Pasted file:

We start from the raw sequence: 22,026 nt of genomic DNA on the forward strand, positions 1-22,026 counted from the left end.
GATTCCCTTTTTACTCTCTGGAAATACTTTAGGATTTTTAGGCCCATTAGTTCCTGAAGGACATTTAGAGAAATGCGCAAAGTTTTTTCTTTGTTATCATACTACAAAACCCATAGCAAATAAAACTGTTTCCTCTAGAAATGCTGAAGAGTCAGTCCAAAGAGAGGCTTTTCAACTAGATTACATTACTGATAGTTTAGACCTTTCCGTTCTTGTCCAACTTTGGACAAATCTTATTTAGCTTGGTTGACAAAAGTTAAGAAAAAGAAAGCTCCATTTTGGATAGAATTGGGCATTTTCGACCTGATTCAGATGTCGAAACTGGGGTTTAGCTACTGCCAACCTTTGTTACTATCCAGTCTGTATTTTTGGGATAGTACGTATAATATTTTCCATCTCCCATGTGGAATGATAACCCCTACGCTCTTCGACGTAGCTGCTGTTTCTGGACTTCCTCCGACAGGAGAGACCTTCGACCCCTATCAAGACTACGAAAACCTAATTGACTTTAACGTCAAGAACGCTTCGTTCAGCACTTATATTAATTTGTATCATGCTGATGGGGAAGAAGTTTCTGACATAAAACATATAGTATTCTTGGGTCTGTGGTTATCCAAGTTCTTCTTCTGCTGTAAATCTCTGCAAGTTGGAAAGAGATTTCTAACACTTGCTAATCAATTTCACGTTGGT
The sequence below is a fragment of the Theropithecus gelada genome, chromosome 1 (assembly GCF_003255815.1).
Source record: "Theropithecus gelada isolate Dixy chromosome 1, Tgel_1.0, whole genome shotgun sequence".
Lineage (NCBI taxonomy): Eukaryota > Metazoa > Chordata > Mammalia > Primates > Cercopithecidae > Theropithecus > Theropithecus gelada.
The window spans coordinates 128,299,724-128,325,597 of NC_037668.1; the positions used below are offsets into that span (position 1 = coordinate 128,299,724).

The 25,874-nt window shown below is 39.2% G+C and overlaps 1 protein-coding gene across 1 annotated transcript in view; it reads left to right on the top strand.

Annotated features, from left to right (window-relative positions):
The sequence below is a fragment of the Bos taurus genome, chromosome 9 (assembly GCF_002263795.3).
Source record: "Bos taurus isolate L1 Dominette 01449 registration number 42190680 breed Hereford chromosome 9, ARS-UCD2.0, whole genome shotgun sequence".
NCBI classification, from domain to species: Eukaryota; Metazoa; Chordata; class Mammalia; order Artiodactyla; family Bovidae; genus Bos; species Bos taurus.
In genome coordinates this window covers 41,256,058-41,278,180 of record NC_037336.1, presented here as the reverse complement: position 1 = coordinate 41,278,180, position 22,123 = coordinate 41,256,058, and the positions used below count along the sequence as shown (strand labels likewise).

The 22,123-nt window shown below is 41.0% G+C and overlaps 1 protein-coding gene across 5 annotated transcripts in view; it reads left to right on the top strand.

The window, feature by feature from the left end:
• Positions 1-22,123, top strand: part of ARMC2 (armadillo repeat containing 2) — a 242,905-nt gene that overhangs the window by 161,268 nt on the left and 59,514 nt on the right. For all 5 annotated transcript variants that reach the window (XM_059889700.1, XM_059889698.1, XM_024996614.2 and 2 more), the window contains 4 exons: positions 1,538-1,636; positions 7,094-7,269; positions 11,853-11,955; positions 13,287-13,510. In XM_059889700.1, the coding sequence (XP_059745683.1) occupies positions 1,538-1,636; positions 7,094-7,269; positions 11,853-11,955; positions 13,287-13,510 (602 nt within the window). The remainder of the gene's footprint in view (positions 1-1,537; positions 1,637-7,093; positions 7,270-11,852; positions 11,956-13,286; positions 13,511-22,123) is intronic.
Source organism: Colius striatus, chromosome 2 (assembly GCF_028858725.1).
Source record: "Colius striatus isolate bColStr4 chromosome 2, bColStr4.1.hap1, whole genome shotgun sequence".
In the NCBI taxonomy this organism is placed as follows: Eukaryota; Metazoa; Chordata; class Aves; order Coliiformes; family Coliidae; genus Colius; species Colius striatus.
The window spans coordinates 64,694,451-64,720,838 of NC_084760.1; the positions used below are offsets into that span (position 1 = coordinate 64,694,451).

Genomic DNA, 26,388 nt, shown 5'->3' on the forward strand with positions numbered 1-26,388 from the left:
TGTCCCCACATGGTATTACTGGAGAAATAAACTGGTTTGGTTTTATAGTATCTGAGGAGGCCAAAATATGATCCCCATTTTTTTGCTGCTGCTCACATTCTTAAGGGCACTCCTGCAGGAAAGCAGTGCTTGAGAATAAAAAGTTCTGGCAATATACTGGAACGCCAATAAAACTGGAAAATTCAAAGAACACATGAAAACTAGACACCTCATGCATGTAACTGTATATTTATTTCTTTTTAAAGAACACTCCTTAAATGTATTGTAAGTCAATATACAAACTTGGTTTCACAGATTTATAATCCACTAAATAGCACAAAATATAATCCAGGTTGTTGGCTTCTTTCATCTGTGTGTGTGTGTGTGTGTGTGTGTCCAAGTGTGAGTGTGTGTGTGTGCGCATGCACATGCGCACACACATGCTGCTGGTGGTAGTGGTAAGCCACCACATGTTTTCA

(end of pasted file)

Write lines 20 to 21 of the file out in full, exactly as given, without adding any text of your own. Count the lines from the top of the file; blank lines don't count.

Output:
Genomic DNA, 26,388 nt, shown 5'->3' on the forward strand with positions numbered 1-26,388 from the left:
TGTCCCCACATGGTATTACTGGAGAAATAAACTGGTTTGGTTTTATAGTATCTGAGGAGGCCAAAATATGATCCCCATTTTTTTGCTGCTGCTCACATTCTTAAGGGCACTCCTGCAGGAAAGCAGTGCTTGAGAATAAAAAGTTCTGGCAATATACTGGAACGCCAATAAAACTGGAAAATTCAAAGAACACATGAAAACTAGACACCTCATGCATGTAACTGTATATTTATTTCTTTTTAAAGAACACTCCTTAAATGTATTGTAAGTCAATATACAAACTTGGTTTCACAGATTTATAATCCACTAAATAGCACAAAATATAATCCAGGTTGTTGGCTTCTTTCATCTGTGTGTGTGTGTGTGTGTGTGTGTCCAAGTGTGAGTGTGTGTGTGTGCGCATGCACATGCGCACACACATGCTGCTGGTGGTAGTGGTAAGCCACCACATGTTTTCA